CareSource, HAP’s joint venture to expand Medicaid coverage


Health Alliance Plan, the integrated insurer of Henry Ford Health, signed a letter of intent to create a joint venture with Dayton, Ohio-based CareSource to expand its Medicaid coverage and re-enter the public health care exchange program.

HAP currently provides Medicaid coverage to fewer than 40,000 in Michigan, exclusively in the thumb region and in Oakland, Macomb and Wayne counties. CareSource, one of the nation’s largest managed Medicaid providers, has 2.3 million members across seven states. Besides Medicaid, it offers marketplace and Medicare Advantage plans.

Related: Henry Ford Health’s $2.2B redevelopment to transform Detroit campus

Currently, HAP insures less than 2 percent of the statewide Medicaid population, but hopes to grow its Medicaid membership to 100,000 through the expansion, Dr. Michael Genord, president and CEO of HAP, told Crain’s.

“This joint venture brings national scale and innovation to our Medicaid line,” Genord said. “Leveraging CareSource’s abilities just makes sense … and drives forward the Henry Ford mission of caring for the most at-risk Michiganders and really drives this health equity mindset and delivers value.”

The JV product will operate as a separate entity and be headquartered in Detroit, said Erhardt Preitauer, president and CEO of CareSource. Terms of the deal are not finalized, both executives said, and will require approval from state and federal regulators.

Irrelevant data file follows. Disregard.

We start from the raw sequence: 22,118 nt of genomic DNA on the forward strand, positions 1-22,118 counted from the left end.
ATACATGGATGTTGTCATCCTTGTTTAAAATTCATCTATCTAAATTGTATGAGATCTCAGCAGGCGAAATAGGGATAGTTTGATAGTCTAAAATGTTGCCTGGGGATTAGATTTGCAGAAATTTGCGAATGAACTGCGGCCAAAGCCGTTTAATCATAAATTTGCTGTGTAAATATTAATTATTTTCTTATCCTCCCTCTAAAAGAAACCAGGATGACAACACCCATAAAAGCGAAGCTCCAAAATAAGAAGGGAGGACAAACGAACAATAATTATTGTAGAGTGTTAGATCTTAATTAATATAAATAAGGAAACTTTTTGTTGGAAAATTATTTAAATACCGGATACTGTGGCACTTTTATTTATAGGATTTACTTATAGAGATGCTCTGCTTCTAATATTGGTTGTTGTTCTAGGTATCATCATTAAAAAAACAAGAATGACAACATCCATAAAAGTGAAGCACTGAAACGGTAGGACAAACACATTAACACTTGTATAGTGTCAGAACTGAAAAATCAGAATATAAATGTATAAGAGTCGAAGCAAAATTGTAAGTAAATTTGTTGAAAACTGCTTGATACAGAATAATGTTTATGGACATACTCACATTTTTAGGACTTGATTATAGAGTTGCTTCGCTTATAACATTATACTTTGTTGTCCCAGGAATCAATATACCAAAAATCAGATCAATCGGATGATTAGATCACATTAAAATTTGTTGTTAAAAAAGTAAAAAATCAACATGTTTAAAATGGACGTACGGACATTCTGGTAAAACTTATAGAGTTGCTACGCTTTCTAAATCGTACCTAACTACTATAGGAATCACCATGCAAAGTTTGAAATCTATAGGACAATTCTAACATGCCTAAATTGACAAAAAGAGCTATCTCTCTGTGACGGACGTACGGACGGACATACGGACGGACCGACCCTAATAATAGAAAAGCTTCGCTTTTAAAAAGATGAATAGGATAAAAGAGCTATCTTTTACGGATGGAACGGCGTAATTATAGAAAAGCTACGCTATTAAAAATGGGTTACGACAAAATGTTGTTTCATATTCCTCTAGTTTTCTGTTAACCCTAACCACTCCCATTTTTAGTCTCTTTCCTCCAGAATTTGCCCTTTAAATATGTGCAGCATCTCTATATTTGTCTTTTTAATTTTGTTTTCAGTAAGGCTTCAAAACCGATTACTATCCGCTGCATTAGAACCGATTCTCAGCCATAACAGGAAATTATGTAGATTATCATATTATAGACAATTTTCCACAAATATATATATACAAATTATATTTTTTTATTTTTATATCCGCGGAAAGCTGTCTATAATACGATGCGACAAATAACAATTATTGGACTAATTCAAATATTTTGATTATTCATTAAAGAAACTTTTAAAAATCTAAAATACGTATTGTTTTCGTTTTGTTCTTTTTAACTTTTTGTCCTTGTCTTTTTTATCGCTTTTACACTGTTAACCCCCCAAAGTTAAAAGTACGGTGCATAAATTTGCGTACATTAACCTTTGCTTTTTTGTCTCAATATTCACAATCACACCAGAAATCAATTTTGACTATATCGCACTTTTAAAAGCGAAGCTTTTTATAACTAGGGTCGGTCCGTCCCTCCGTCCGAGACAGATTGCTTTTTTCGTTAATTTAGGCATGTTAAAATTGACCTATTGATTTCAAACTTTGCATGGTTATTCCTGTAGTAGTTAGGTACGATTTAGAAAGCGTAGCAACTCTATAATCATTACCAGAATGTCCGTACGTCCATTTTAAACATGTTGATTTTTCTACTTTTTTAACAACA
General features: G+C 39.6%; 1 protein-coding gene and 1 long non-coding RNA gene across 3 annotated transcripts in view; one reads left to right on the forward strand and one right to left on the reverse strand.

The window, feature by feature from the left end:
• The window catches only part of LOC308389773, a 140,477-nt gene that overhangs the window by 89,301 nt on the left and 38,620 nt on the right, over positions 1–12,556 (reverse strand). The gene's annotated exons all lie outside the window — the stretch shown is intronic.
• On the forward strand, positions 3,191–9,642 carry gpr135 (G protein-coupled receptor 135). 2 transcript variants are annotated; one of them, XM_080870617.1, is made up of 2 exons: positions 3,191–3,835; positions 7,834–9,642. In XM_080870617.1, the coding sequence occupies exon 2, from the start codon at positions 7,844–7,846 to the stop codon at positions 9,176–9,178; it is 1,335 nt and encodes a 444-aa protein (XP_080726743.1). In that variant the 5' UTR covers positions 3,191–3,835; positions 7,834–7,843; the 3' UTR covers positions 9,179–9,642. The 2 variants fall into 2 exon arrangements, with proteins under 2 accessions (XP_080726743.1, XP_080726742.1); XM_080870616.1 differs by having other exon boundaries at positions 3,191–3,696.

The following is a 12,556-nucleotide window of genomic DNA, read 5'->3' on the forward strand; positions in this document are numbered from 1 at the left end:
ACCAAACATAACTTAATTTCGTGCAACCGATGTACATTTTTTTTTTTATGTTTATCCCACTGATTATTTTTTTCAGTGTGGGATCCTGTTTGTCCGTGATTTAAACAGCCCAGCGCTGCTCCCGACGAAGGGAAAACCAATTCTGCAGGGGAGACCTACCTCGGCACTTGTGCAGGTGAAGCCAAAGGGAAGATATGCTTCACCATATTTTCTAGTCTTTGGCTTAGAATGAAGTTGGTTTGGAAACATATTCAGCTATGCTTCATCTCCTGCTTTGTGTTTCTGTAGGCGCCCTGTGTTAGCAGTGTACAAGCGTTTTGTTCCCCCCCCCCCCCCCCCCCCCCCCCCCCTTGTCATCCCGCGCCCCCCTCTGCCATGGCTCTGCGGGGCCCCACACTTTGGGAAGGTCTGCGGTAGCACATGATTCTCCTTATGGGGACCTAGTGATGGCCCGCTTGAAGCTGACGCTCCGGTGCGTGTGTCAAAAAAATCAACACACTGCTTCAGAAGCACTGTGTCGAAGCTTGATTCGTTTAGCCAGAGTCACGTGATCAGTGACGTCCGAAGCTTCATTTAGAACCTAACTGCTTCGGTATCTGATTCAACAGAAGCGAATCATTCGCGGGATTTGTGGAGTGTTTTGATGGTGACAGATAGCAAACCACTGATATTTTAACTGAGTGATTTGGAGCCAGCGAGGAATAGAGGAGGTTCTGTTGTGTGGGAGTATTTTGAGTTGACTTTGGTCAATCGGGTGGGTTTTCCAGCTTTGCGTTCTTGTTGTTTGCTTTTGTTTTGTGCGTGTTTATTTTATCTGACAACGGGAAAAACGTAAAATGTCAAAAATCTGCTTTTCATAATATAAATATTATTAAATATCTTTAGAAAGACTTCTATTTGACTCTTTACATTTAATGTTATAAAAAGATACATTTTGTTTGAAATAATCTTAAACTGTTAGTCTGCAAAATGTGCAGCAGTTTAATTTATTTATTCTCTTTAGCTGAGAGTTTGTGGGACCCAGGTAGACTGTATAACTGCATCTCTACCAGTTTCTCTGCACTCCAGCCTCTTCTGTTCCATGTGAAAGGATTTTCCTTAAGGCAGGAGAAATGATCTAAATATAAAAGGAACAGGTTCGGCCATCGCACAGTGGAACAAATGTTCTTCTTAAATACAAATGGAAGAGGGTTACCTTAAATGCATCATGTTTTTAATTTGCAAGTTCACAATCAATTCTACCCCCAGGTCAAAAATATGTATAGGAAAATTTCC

The JV will offer a new product line that will “capitalize on the (HAP) brand and name in the market,” Preitauer said.

The deal is expected to receive regulatory approval by the end of the first quarter this year, with expansion coming thereafter, Genord said.

HAP will also benefit from CareSource’s public marketplace product line. The Health Insurance Marketplace is a federally-operated insurance marketplace for citizens not offered insurance through an employer.

The new healthcare marketplace comes at a critical time. Medicaid coverage for hundreds of thousands of Michiganders could end in the next few months as the feds plan to roll back the pandemic health care emergency.

The state’s Medicaid population grew by approximately 700,000 during the pandemic thanks to the federal Families First Coronavirus Response Act, signed by President Donald Trump on March 18, 2020, which required states to continue enrollment of Medicaid beneficiaries for as long as the government declared the pandemic a public health emergency.

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That directive will end as part of the 2023 budget bill signed by President Joe Biden late last year. Beginning in April, states will have to start to re-establish their redetermination process, which assesses whether an individual receiving Medicaid benefits continues to be eligible.

“A lot of people will be leaving a Medicaid plan,” said Genord. That’s where our long-term vision for the marketplace comes in. We’ll have a value differentiation (from competitors).”

Genord did not provide details on how it plans to differentiate.

It’s unclear how the potential Medicaid purge will impact the new joint venture’s Medicaid line.

This story first appeared in Crain’s Detroit Business.
 



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